Robbe-Grillet’s later novels are more sinister and phantasmagoric, teaming with abductions, dreams, violence and narrators whose identity isn’t fixed; now the victim, now the villain, a Robbe-Grillet narrator never allows the reader to become complacent. Instead, your role becomes creative; like the narrator of Jealousy, you must put together the pieces of the narrative, deduce or invent your own story from them. I would particularly recommend Recollections of the Golden Triangle, whose source material was the author’s interpretation of some paintings by René Magritte.

Metanarratives are two-a-penny nowadays. Self-reflexivity is probably an overused trope, and one I parodied in a piece called “Insomnia”:

The artist intends you to make a connection between violent death and orgasm. Excuse me if you’ve heard this before…

In Robbe-Grillet’s hands, however, this technique (which at its best makes us question the narrator, the author, the novel, language itself) is electrifying.

I’m glad to say that most of his books are available in English translation, and you can get hold of the original French editions very easily through Amazon. His pared-down, unliterary style is refreshing and bold. Anyone who cares about the novel, its traditions and its future should read this author.

The Independent & Twitter poetry

Yesterday’s edition of The Independent included an article about poetry on Twitter, inaccurately treating it as a nascent phenomenon and citing as the principle exponents of micropoetry established writers who (with the notable exception of George Szirtes) dabble in online writing but write primarily for print. You can read the article here.

And if you’d like to read my response to the article, it can be found on their letters page, here.

Subjective Objects

If you sit in the house on your own, not doing anything, the objects around you change. Useful items become totems, presences. In the absence of human company, inanimate things appear quietly anthropomorphic.

A plant like a hand.
The eyes of lightbulbs.
Electric cables reaching behind sofas.
The coffee table’s quiescence.
Obliging taps.
The blank stare of the TV.

Maybe the human imagination is hard-wired to see the world in this way. We infer agency or project it onto things, so that the material universe seems either to have human characteristics or to have been created by a being or beings with such characteristics.

Our tendency to personify objects as diverse as boats, hurricanes and the sun, illustrates how integral this way of seeing is to our experience and understanding of the world.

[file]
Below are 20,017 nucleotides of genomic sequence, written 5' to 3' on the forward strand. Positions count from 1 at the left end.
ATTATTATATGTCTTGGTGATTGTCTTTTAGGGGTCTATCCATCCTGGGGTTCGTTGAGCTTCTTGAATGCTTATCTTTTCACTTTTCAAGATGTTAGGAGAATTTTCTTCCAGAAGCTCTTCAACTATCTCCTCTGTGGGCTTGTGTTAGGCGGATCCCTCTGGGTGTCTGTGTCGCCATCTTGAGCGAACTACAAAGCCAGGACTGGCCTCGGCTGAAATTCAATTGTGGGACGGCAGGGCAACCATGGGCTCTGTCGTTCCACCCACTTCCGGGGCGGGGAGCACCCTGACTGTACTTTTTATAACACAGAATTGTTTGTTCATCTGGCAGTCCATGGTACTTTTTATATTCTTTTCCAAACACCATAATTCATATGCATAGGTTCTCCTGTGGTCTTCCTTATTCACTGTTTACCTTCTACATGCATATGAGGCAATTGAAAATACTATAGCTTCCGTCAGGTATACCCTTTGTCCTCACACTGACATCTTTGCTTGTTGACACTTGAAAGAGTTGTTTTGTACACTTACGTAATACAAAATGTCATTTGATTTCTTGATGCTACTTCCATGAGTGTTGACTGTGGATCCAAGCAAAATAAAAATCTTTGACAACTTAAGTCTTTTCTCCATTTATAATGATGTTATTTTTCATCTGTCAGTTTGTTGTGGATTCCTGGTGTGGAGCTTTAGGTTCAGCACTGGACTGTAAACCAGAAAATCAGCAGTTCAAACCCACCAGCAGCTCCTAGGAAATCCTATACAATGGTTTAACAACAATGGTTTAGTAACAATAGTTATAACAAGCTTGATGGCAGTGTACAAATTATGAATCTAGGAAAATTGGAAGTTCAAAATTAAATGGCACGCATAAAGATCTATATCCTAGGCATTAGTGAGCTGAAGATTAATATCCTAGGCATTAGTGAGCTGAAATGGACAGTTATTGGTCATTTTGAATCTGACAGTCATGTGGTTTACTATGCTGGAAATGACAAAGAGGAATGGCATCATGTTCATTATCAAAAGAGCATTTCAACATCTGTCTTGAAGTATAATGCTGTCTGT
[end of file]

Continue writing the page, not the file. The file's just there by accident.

The novelist Alain Robbe-Grillet recognised this and famously lambasted authors for the stylistic tic of personification. Interestingly, the world he presents in his fiction, though largely stripped of figurative language, is utterly anthropocentric. Eschewing some of the conventions of the novel, he put a fresh and exciting emphasis on the ineluctability of our subjective perceptions, and on the relationship between our inner life and the world of objects. His collection of short pieces, Instantanés, contains what at first appear to be meticulously objective descriptions of material things, which soon take on an unsettling dream-like quality.

A positive symptom of our tendency to see ourselves reflected in the world, is art. Another is education: aspects of reality such as animals, emotions and modes of transport are often represented to very young children anthropomorphically. It is as if, as adults, we know intuitively that presenting the world in this way will make it comprehensible.

A negative symptom of our anthropomorphic imagination is religion. But that’s a different matter.

Domestic Objects






13 terrible claws. A tribute to Maurice Sendak…

1. Max’s wolf costume is not a disguise.

2. Darkness makes us susceptible to the irrational. We lose our grip, if only slightly. That scratching noise could be a monster.

3. The colour yellow is suggestive of cowardice or being pissed off. Do the yellow eyes of the wild things signify melancholy?

4. Words in patterns, making rhythms, like a spell.

5. The boat bears his name. It could be argued that this delightful little vessel is not so much Max’s property as a symbol of him.

6. We’ve all met the wild things. When we look at their pictures they don’t surprise us.

7. Art is a wild rumpus.

8. Max’s crown doesn’t fit. He doesn’t know how to enjoy his despotism. Mimicking mummy, he loses himself.

9. What does Max’s mum look like? She’s a voice, a reproach, morality, accepted values. In Freudian terms, she may represent the superego.

10. Max’s dream recurs every time anyone reads the book.

11. The offer of a homecoming: “We’ll eat you up, we love you so!”

12. Max’s tale is one of transgression, forgiveness and redemption. But don’t let that put you off.

13. Everything I have ever written has been a variation on Where the Wild Things Are.


All texts on this site are the copyright of James Knight. All rights reserved.